3 Great Learning Strategies for Generalists
Post from November 2, 2007 (↻ May 16, 2022), filed under Everything Else.
“Lifelong learning” sounds like some sort of buzzword, but it’s necessary to develop and progress, and awesome to cultivate. Mistakes are great, too, as they are accelerating the learning process. This needs to be kept in mind especially in times in which people tend to be more and more unforgiving: As long as you learn from them, mistakes are okay.
I believe there are three learning strategies and mindsets that not only benefit generalists. They’ve proved invaluable to me.
1. Use the Pareto or 80/20 Rule
(…which asserts that “80% of the effects comes from 20% of the causes.”)
Applying the Pareto principle to learning to me means that it’s possible to learn 80% of a topic in only 20% of the time. And therefore, instead of focusing on just one topic—web development, for example—and investing 100% of my time in it, I focus on several topics. I accept that in order to acquire “100%” of the knowledge for a specific topic, I probably need to invest all of my time, but focus on five topics, for example, allows me to acquire 5 × 80% knowledge.
I don’t claim that this really means four times more knowledge than somebody who just learns about one topic, but it is more “expensive” (while at the same time not inevitably necessary) to learn 100% than 80%. As a generalist, I appreciate this, and believe it to pay off.
2. Pick the Greatest Masters and Materials Available
You can enormously accelerate the learning process by choosing your teachers and material wisely, and this strategy helps to compensate drawbacks of the Pareto rule approach: If there’s something you don’t know, it helps to know where you can get high-quality information.
This method always kept me away from fora. I learned HTML and CSS by “learning by doing” first, but went relatively straight to the W3C and to read specifications; I learned information design basics by reading Tufte; I learned usability basics by reading Nielsen; I learned much about accessibility by hanging out on W3C lists and reading Joe Clark. There are so many more sources and so much more practice to be involved, but focus on experts and excellent literature avoids wasting time.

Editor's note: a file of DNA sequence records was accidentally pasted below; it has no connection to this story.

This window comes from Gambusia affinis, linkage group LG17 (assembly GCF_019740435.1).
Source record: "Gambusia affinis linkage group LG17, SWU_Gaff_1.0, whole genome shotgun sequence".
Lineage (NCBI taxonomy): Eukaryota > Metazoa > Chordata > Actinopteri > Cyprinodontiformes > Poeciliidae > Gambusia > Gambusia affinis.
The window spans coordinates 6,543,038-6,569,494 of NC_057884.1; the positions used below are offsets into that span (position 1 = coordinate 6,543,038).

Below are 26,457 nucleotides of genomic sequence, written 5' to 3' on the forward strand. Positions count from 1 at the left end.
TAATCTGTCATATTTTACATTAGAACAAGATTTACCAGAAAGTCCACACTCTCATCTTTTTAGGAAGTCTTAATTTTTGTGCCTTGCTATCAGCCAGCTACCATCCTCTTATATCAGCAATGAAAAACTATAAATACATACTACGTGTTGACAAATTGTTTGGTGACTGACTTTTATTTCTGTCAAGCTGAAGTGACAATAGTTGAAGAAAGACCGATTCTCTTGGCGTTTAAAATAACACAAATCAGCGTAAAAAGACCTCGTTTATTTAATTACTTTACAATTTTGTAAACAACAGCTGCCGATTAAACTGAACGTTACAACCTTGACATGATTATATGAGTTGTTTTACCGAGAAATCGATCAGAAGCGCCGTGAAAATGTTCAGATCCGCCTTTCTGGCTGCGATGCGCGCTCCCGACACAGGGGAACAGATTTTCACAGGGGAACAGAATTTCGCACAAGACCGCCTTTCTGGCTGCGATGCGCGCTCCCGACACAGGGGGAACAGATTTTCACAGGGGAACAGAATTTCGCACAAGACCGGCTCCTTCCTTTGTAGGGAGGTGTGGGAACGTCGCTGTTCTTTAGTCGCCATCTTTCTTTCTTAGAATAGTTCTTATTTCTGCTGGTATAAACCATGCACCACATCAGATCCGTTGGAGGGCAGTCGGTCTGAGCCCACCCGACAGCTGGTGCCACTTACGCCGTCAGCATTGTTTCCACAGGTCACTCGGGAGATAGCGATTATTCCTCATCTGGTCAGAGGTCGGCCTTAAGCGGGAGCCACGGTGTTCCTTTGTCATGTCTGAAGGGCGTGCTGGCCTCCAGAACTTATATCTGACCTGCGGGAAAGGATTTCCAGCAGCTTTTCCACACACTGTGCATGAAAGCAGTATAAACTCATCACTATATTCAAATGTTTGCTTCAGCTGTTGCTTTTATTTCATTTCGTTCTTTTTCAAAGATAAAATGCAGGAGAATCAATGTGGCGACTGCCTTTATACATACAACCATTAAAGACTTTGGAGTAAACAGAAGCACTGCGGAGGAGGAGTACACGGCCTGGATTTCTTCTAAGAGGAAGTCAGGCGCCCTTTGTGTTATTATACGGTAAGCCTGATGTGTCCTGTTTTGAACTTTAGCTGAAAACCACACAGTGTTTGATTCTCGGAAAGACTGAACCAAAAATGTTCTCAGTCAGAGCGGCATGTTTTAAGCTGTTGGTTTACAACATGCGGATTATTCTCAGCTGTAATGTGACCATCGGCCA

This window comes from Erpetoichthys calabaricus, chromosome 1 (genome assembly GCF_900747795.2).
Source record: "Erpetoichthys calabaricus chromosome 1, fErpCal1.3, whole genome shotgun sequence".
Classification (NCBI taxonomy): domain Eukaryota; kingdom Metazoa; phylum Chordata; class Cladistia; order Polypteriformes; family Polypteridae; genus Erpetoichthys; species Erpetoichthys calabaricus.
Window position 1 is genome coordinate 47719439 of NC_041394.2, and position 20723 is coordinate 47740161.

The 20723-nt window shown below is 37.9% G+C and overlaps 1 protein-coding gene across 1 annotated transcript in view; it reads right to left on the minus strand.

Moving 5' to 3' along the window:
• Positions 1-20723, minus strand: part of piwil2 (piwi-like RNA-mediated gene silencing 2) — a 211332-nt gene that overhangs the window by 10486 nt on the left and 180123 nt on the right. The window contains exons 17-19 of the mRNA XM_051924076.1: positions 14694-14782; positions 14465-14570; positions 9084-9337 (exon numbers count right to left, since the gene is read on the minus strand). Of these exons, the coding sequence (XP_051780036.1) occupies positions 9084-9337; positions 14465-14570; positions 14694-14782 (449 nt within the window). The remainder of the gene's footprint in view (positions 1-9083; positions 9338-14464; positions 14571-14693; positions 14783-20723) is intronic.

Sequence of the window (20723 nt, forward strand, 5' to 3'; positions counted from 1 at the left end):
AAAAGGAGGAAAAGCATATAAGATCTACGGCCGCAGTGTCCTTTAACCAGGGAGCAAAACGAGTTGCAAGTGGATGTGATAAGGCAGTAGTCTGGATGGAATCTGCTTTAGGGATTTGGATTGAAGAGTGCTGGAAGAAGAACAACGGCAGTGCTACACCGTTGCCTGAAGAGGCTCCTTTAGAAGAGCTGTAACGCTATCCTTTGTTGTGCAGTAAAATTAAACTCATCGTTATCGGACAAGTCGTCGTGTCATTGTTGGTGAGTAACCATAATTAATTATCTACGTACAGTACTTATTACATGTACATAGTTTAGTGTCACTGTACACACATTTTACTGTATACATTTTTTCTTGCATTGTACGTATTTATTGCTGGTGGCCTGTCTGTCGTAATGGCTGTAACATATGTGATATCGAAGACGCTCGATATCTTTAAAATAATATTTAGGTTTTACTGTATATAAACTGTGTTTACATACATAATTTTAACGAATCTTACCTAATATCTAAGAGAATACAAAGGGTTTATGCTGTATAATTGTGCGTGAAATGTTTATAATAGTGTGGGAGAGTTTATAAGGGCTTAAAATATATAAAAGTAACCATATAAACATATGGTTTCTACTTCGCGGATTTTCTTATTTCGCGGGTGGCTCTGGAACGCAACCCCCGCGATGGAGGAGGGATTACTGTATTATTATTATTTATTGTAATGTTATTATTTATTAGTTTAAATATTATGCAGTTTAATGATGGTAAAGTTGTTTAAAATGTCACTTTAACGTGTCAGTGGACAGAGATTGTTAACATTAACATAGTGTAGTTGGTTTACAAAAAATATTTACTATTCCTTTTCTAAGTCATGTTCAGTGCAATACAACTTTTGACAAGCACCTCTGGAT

3. Do Not Try to Remember Everything—Reiterate Instead
Assuming a functioning memory, there’s no need to try to remember every detail you ever read and learn about, so don’t spend too much time memorizing. Rote learning exists to entertain kids, not professionals. I like to use a “sieve” metaphor here; the better your memory works (the finer the sieve), the more stuff is being caught.
Training memory prevents forgetting overly much. Repeating and reiterating the most important things helps with that. Personally, I read the very best books twice, at least, I check the best bookmarks more than once, too, and I regularly call in mind important or interesting facts and mnemonics (this very moment, for example, I recalled Helitzer’s THREES formula for humor—Target, Hostility, Realism, Exaggeration, Emotion, Surprise).
❧ Learning is important, useful, fun. What are your thoughts and favorite methods?
I’m Jens Oliver Meiert, and I’m an engineering manager and author. I’ve worked as a technical lead for Google, I’m close to the W3C and the WHATWG, and I write and review books for O’Reilly. Other than that, I love trying things, sometimes including philosophy, art, and adventure. Here on meiert.com I share some of my views and experiences.
If you have questions or suggestions about what I write, please leave a comment (if available) or a message.
I think that we tend towards doing this naturally anyway. For example, my knowledge of Microsoft Word is probably only 20% of what was available in Word 95 and yet it still gives me 80% of what I need to use in Word 2003 or beyond.
Good Article, Jens
To Point 1) in German we say: “Mut zur Lücke”, it means “Courage to the gap”.
To Point 2) Sometimes you need verry much luck to get the best.
On March 20, 2008, 8:00 CET, Iris said:
It is also important to practices your memory every day, to read a book and to talk with real people, not only over icq.
this days i read your blog ,and get lots, after that i post a article about your posts of Learning. hope it’s not offend you.
my post: Jens Meiert 关于学习
On September 30, 2009, 23:47 CEST, dj said:
“Pick the best masters and material available” - How do you pick them?
I try to go to the source, like you mentioned the W3. I stay away from Amazon reviews. Books in general are hit and miss, and there is way too much padding. Padding wastes time.
Have a look at the most popular posts, possibly including:
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Perhaps my most comprehensive book: The Web Development Glossary (2020). With explanations and definitions for literally thousands of terms from Web Development and related fields, building on Wikipedia as well as the MDN Web Docs. Available at Apple Books, Kobo, Google Play Books, and Leanpub.